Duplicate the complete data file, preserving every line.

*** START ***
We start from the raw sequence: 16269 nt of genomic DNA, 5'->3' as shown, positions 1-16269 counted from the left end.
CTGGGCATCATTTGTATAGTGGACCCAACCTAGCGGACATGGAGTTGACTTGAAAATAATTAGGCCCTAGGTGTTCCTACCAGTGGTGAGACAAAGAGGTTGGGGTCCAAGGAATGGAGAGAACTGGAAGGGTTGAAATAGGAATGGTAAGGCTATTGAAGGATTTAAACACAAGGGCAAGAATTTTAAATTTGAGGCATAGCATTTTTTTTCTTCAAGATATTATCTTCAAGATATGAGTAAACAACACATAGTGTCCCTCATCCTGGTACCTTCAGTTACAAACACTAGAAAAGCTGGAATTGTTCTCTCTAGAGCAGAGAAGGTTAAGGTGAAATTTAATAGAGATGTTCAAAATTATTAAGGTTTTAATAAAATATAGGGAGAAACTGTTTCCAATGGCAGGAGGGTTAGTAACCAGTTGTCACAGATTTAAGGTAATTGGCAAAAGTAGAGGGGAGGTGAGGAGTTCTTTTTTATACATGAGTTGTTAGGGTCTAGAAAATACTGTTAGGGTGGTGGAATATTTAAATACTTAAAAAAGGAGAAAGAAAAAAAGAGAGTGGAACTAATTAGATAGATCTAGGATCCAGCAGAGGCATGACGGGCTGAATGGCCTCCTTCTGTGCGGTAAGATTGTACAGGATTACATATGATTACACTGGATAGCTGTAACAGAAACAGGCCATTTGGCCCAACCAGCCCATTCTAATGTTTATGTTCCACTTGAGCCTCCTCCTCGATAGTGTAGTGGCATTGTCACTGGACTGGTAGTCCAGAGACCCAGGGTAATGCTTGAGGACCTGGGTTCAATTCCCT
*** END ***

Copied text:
We start from the raw sequence: 16269 nt of genomic DNA, 5'->3' as shown, positions 1-16269 counted from the left end.
CTGGGCATCATTTGTATAGTGGACCCAACCTAGCGGACATGGAGTTGACTTGAAAATAATTAGGCCCTAGGTGTTCCTACCAGTGGTGAGACAAAGAGGTTGGGGTCCAAGGAATGGAGAGAACTGGAAGGGTTGAAATAGGAATGGTAAGGCTATTGAAGGATTTAAACACAAGGGCAAGAATTTTAAATTTGAGGCATAGCATTTTTTTTCTTCAAGATATTATCTTCAAGATATGAGTAAACAACACATAGTGTCCCTCATCCTGGTACCTTCAGTTACAAACACTAGAAAAGCTGGAATTGTTCTCTCTAGAGCAGAGAAGGTTAAGGTGAAATTTAATAGAGATGTTCAAAATTATTAAGGTTTTAATAAAATATAGGGAGAAACTGTTTCCAATGGCAGGAGGGTTAGTAACCAGTTGTCACAGATTTAAGGTAATTGGCAAAAGTAGAGGGGAGGTGAGGAGTTCTTTTTTATACATGAGTTGTTAGGGTCTAGAAAATACTGTTAGGGTGGTGGAATATTTAAATACTTAAAAAAGGAGAAAGAAAAAAAGAGAGTGGAACTAATTAGATAGATCTAGGATCCAGCAGAGGCATGACGGGCTGAATGGCCTCCTTCTGTGCGGTAAGATTGTACAGGATTACATATGATTACACTGGATAGCTGTAACAGAAACAGGCCATTTGGCCCAACCAGCCCATTCTAATGTTTATGTTCCACTTGAGCCTCCTCCTCGATAGTGTAGTGGCATTGTCACTGGACTGGTAGTCCAGAGACCCAGGGTAATGCTTGAGGACCTGGGTTCAATTCCCT